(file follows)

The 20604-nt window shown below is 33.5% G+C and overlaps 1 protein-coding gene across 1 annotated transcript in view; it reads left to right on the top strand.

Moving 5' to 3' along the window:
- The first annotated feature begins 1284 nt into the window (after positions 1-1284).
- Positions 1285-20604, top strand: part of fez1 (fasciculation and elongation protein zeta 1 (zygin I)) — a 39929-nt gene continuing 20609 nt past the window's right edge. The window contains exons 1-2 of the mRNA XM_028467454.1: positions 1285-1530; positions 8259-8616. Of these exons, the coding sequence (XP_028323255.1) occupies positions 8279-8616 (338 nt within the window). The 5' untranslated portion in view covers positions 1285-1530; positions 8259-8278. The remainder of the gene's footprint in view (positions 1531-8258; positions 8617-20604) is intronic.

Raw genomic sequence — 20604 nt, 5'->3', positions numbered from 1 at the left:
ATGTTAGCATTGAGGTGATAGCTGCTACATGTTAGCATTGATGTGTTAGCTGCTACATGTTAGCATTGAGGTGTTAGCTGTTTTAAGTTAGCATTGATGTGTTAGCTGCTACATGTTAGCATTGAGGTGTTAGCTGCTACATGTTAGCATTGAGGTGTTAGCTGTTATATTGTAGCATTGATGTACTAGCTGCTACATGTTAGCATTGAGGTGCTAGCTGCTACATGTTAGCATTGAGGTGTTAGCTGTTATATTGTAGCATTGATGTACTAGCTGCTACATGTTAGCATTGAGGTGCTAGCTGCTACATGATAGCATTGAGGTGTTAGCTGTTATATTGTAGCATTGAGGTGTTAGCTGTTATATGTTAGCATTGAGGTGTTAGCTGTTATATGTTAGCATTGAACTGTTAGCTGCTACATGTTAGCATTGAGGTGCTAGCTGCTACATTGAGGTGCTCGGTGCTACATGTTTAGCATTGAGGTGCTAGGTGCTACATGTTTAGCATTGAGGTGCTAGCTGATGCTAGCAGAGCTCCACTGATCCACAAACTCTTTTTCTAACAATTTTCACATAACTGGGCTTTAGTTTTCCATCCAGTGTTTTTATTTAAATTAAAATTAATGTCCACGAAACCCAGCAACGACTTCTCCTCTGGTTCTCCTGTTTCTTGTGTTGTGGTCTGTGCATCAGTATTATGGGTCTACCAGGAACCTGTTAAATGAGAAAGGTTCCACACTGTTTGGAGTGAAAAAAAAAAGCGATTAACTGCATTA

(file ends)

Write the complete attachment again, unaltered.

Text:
The 20604-nt window shown below is 33.5% G+C and overlaps 1 protein-coding gene across 1 annotated transcript in view; it reads left to right on the top strand.

Moving 5' to 3' along the window:
- The first annotated feature begins 1284 nt into the window (after positions 1-1284).
- Positions 1285-20604, top strand: part of fez1 (fasciculation and elongation protein zeta 1 (zygin I)) — a 39929-nt gene continuing 20609 nt past the window's right edge. The window contains exons 1-2 of the mRNA XM_028467454.1: positions 1285-1530; positions 8259-8616. Of these exons, the coding sequence (XP_028323255.1) occupies positions 8279-8616 (338 nt within the window). The 5' untranslated portion in view covers positions 1285-1530; positions 8259-8278. The remainder of the gene's footprint in view (positions 1531-8258; positions 8617-20604) is intronic.

Raw genomic sequence — 20604 nt, 5'->3', positions numbered from 1 at the left:
ATGTTAGCATTGAGGTGATAGCTGCTACATGTTAGCATTGATGTGTTAGCTGCTACATGTTAGCATTGAGGTGTTAGCTGTTTTAAGTTAGCATTGATGTGTTAGCTGCTACATGTTAGCATTGAGGTGTTAGCTGCTACATGTTAGCATTGAGGTGTTAGCTGTTATATTGTAGCATTGATGTACTAGCTGCTACATGTTAGCATTGAGGTGCTAGCTGCTACATGTTAGCATTGAGGTGTTAGCTGTTATATTGTAGCATTGATGTACTAGCTGCTACATGTTAGCATTGAGGTGCTAGCTGCTACATGATAGCATTGAGGTGTTAGCTGTTATATTGTAGCATTGAGGTGTTAGCTGTTATATGTTAGCATTGAGGTGTTAGCTGTTATATGTTAGCATTGAACTGTTAGCTGCTACATGTTAGCATTGAGGTGCTAGCTGCTACATTGAGGTGCTCGGTGCTACATGTTTAGCATTGAGGTGCTAGGTGCTACATGTTTAGCATTGAGGTGCTAGCTGATGCTAGCAGAGCTCCACTGATCCACAAACTCTTTTTCTAACAATTTTCACATAACTGGGCTTTAGTTTTCCATCCAGTGTTTTTATTTAAATTAAAATTAATGTCCACGAAACCCAGCAACGACTTCTCCTCTGGTTCTCCTGTTTCTTGTGTTGTGGTCTGTGCATCAGTATTATGGGTCTACCAGGAACCTGTTAAATGAGAAAGGTTCCACACTGTTTGGAGTGAAAAAAAAAAGCGATTAACTGCATTA